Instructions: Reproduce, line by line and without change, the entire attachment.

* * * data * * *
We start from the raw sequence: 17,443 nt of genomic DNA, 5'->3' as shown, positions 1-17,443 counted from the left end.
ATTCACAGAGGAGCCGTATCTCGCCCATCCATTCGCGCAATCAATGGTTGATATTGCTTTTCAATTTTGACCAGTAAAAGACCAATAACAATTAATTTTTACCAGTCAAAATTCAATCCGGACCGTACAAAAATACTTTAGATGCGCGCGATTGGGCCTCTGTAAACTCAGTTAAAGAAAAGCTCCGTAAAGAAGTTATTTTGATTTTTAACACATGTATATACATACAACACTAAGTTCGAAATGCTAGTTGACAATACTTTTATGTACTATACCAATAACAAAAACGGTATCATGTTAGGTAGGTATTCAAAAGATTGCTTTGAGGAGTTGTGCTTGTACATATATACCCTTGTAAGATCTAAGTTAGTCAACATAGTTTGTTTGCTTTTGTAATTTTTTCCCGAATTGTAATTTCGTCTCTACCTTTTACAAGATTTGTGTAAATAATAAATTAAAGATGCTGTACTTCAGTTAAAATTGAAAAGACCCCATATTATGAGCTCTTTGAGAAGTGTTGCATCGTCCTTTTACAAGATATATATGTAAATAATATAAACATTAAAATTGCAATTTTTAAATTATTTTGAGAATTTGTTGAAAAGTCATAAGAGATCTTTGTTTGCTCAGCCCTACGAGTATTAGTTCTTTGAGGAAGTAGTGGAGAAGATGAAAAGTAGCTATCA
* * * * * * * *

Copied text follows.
We start from the raw sequence: 17,443 nt of genomic DNA, 5'->3' as shown, positions 1-17,443 counted from the left end.
ATTCACAGAGGAGCCGTATCTCGCCCATCCATTCGCGCAATCAATGGTTGATATTGCTTTTCAATTTTGACCAGTAAAAGACCAATAACAATTAATTTTTACCAGTCAAAATTCAATCCGGACCGTACAAAAATACTTTAGATGCGCGCGATTGGGCCTCTGTAAACTCAGTTAAAGAAAAGCTCCGTAAAGAAGTTATTTTGATTTTTAACACATGTATATACATACAACACTAAGTTCGAAATGCTAGTTGACAATACTTTTATGTACTATACCAATAACAAAAACGGTATCATGTTAGGTAGGTATTCAAAAGATTGCTTTGAGGAGTTGTGCTTGTACATATATACCCTTGTAAGATCTAAGTTAGTCAACATAGTTTGTTTGCTTTTGTAATTTTTTCCCGAATTGTAATTTCGTCTCTACCTTTTACAAGATTTGTGTAAATAATAAATTAAAGATGCTGTACTTCAGTTAAAATTGAAAAGACCCCATATTATGAGCTCTTTGAGAAGTGTTGCATCGTCCTTTTACAAGATATATATGTAAATAATATAAACATTAAAATTGCAATTTTTAAATTATTTTGAGAATTTGTTGAAAAGTCATAAGAGATCTTTGTTTGCTCAGCCCTACGAGTATTAGTTCTTTGAGGAAGTAGTGGAGAAGATGAAAAGTAGCTATCA